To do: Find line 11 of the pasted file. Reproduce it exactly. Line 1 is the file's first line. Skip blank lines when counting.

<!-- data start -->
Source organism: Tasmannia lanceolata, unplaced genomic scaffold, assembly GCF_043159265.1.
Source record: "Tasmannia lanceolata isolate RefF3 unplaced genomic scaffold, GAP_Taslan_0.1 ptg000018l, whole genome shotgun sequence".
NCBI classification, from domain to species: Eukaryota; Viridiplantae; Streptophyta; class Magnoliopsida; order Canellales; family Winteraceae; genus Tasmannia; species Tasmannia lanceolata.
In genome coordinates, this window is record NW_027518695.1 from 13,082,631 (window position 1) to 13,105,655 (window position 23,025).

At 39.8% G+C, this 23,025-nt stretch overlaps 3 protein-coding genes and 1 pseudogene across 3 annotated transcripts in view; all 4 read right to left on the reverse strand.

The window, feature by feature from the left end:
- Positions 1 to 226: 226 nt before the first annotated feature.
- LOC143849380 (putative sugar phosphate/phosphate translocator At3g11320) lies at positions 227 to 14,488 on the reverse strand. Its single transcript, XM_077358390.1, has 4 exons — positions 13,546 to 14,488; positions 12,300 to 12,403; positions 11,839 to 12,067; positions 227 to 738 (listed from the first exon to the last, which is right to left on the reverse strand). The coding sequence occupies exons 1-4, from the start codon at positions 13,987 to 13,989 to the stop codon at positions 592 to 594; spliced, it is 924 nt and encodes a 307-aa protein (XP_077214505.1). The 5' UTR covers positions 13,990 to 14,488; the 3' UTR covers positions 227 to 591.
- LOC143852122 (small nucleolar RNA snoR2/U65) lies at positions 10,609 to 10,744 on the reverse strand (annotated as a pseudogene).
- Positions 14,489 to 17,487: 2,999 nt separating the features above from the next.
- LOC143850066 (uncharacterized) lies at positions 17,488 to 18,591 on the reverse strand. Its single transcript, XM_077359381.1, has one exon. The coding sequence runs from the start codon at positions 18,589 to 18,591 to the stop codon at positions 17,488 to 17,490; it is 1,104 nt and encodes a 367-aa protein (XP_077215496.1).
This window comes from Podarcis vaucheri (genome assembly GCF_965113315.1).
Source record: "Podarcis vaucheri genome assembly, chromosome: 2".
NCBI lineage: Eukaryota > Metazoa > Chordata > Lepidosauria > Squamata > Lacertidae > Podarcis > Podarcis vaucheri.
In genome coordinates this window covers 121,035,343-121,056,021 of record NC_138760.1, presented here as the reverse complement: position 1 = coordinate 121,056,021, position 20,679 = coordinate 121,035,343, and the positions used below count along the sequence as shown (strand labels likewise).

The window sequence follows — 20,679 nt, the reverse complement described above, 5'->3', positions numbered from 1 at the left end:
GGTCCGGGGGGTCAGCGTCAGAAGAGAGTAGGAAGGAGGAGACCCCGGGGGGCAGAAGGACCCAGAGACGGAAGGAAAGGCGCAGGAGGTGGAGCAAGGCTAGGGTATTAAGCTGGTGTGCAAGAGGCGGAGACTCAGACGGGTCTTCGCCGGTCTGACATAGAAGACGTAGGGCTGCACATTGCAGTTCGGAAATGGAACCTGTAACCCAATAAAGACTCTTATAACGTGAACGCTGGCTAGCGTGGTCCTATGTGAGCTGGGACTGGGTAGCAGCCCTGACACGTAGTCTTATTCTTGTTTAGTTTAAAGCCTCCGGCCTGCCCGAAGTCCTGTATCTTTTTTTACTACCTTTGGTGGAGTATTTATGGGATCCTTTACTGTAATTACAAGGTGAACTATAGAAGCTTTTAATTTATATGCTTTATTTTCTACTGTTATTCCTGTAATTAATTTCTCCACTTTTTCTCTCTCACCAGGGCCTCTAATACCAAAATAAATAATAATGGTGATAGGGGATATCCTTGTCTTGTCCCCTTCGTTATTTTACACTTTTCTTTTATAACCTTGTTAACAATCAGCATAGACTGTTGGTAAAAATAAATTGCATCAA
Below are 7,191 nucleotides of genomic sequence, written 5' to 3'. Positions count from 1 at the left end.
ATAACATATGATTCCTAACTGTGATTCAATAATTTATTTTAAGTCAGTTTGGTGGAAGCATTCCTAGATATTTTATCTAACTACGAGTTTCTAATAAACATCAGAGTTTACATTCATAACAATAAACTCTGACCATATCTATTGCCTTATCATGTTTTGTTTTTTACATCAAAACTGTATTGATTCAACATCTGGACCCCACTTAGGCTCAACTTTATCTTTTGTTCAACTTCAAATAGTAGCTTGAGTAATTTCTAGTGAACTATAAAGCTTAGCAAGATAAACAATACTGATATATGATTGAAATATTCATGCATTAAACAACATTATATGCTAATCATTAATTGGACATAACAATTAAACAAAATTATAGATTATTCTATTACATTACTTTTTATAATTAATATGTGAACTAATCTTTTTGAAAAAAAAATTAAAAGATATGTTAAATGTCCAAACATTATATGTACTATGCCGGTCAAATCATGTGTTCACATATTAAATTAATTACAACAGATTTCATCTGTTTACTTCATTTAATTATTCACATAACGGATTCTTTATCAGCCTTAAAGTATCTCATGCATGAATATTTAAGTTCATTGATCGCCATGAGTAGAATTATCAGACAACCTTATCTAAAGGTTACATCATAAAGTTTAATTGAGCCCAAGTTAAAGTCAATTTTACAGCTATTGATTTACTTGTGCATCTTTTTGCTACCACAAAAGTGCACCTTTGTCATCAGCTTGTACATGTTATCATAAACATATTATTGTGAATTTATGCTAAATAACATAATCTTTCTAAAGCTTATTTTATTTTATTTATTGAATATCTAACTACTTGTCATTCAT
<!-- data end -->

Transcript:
- LOC143850066 (uncharacterized) lies at positions 17,488 to 18,591 on the reverse strand. Its single transcript, XM_077359381.1, has one exon. The coding sequence runs from the start codon at positions 18,589 to 18,591 to the stop codon at positions 17,488 to 17,490; it is 1,104 nt and encodes a 367-aa protein (XP_077215496.1).